Our 2026 Global Education Offer (Erica Arthur, International Relations)

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The case for study abroad is increasingly compelling. Mounting political, economic and societal pressures assert the urgency of globally-connected and interculturally-aware citizens. Since 2011-2012 outgoing study abroad participation rates at UoB have increased by 63% — with 576 students (8.5% of the undergraduate cohort) studying abroad in 2016/17. In the next ten years we can anticipate that a quarter of UoB undergraduates will choose to incorporate an international dimension to their degree study – but what form will this take?

We expect that by 2026 our students will demand a greater degree of choice over how they fit global opportunities into degree study. The current year abroad model is likely to look increasingly one-dimensional and anachronistic. Offering a more diverse suite of both short- and long-term study, work and experiential overseas opportunities will facilitate a more personalised educational experience, enhance our sector-leading employability success, and better equip students for a fast-paced, flexible economy.

By 2026 study abroad should be an integrated and integral part of the student experience. This will require a more flexible approach to curriculum and programme design, for example by offering semester abroad options on three-year degree programmes where possible and adapting our practices to facilitate study abroad experiences rather than requiring exact equivalence where appropriate. It will involve a renewed commitment to reciprocal exchange, to ensure that incoming students receive the same quality of provision as home students. It will mean creating the flexibility within the UoB curriculum for students to navigate bespoke educational pathways that allow for multiple and varied international opportunities. Supporting student choice, whether to study, volunteer, intern or conduct dissertation research overseas, will facilitate equity, inclusion and greater accessibility. Internationalising the curriculum through virtual course delivery with strategic partner institutions will provide a platform for a truly global education offer for all.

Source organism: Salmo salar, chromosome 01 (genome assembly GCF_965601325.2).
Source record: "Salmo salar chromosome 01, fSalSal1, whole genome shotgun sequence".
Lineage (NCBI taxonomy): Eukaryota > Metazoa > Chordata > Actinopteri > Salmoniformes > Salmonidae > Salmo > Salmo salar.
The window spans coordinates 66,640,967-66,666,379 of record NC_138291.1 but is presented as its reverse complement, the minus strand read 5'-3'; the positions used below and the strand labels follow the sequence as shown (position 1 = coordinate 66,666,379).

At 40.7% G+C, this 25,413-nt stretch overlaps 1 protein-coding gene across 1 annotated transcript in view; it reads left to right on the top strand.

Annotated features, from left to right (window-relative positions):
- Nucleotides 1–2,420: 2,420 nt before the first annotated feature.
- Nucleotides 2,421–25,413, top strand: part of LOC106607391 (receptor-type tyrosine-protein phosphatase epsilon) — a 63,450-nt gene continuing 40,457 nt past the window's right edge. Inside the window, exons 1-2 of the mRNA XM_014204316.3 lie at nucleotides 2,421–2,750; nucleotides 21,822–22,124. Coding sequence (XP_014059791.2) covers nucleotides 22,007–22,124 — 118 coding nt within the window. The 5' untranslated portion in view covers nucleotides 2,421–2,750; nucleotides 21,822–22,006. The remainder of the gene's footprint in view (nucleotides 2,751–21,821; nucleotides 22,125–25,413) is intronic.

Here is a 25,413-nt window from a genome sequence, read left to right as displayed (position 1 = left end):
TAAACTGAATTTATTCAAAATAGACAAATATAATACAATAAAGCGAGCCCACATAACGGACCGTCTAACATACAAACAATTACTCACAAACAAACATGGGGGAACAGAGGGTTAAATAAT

3 thoughts on “Our 2026 Global Education Offer (Erica Arthur, International Relations)”

  1. If this is the way forward – and I imgaine it is – we will need to align our modular structure more closely to that of major universiites across the world and also make it easier for stuents to take – for example – a semester abroad. Our current structure makes that almost impossible.

    1. Exactly! A closer alignment of academic structures through semestersiation is essential to the development of well-functioning exchange relationships with partner institutions across the globe. This is critically important if we want to welcome more incoming study abroad students and thereby cater to increased outward demand.